It is easy to fall into the trap of assuming that all education happens at school. However, Dr Karen Kenny’s research highlights the amount of learning that is happening all around children, all of the time. They are learning who they are, how they affect their world, and how they can influence that world. This wider perspective is common across Europe as ‘Social Pedagogy’, a distinct profession, requiring university level qualifications for its practitioners. 

Dr Kenny’s study suggests that a social pedagogy approach to young people, would be beneficial to their development. By holistically looking at a framework built around ‘thinking, doing and being’ we can identify learning that is taking place, and opportunities to extend that learning. Removing the focus on the formal curriculum, it would be possible to identify, reward and promote learning across the life experience. 

In this study, care experienced adults and children in care spoke about their educational experiences. In largely unstructured interviews they told their stories in their own words responding to a series of brief prompts about people, places, helps and hindrances. The interviews were analysed to explore how the participants thought about their own position in the world, how they took action, when and where they could to improve their lot, and what they thought about themselves and their education. 


It has been suggested that care experience can limit an individual’s ability to reflexively consider their situation, however this reflexive ability was shown to be a strength, with participants restorying their lives to focus on the positive, to take control, and to reflect upon their social networks. All of us adjust our memories to fit the context in which we are retelling them, so it is unsurprising that these participants were selective in what they talked about. They selected narratives which could perhaps serve as guidance to future readers.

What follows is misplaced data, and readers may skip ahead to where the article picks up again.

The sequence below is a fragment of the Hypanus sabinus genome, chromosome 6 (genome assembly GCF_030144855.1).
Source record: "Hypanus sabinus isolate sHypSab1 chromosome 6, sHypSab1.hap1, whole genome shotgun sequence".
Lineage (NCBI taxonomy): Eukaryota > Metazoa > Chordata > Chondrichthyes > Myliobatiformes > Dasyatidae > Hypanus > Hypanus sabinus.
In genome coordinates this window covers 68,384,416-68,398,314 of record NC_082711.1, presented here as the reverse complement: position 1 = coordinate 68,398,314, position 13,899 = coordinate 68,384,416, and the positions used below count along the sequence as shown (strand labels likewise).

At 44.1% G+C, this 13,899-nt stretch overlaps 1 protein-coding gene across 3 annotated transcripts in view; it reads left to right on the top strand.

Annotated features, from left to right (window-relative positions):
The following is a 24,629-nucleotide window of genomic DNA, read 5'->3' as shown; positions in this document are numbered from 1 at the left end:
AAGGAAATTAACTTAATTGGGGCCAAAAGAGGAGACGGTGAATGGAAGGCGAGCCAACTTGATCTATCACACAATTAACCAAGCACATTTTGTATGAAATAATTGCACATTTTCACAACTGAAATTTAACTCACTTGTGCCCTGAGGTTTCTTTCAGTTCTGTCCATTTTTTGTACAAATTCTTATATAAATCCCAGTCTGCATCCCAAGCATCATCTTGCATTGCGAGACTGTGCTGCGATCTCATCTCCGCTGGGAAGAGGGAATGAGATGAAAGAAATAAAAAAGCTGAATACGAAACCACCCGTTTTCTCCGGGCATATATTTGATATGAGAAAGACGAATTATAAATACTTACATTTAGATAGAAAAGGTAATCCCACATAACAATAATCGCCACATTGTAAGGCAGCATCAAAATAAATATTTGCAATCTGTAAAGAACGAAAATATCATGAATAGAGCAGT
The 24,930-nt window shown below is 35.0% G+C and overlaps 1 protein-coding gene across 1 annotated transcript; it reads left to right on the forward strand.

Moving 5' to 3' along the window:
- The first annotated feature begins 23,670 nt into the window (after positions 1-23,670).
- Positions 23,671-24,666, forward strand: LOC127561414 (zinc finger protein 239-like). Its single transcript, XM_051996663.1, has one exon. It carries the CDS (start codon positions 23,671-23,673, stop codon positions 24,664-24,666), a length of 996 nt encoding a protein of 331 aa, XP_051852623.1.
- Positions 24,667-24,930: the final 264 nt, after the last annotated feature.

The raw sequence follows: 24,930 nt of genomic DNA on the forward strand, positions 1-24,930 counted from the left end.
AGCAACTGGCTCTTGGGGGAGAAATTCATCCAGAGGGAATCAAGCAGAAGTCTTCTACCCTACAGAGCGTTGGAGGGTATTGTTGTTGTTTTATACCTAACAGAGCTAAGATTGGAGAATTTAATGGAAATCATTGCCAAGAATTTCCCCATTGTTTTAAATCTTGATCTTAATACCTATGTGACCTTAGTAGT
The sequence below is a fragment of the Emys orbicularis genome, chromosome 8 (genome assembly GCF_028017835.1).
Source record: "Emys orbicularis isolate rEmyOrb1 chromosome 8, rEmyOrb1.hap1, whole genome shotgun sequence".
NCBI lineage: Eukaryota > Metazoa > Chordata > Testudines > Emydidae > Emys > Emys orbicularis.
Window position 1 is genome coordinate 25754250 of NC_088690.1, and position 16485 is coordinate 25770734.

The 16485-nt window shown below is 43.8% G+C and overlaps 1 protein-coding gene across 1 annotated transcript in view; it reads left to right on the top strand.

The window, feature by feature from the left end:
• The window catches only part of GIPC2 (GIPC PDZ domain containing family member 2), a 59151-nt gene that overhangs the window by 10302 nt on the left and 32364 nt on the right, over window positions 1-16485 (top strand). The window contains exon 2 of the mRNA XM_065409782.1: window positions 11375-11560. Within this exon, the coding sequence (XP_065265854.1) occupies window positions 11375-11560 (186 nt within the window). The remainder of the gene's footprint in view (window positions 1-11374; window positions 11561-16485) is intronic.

Within the highly structured life in care these participants talked of their own agency to enact change and to allow them to strive for their own ends.  Participants actively sought to develop social networks and identified ways to release themselves from day-to-day cares, taking refuge in their imaginations where no other route presented itself. In addition, it was apparent that they identified critical moments in which to act, and actively reacted to the imposition of structures around them.


The participants were very aware of their histories and knew how that informed their present situations. They had experienced the stigma of their lives, both in care and prior to be taken into the care of the authorities, but interestingly also held onto their own differences, ‘othering’ themselves. Above all though, they recognised their own achievements. They could see how they had succeeded, often in spite of the “bad hand” they had been dealt.

This work suggests it would be helpful to adopt a wider view, focussing on the framework suggested by Thinking, Doing, and Being when considering the education of young people who are in the care of the state, helping them to identify their successes. Documentation could be redrafted to ensure that all learning is considered when we discuss education, not merely that which is delivered in formal school environments.

To find out more about this research study please follow the link below.

Kenny, K. (2023). The Educational Experiences of Children in Care – a new perspective on the education of Looked after Children in the UK. Adoption and Fostering, 47(1), 22. doi:

Dr Karen Kenny, University of Exeter –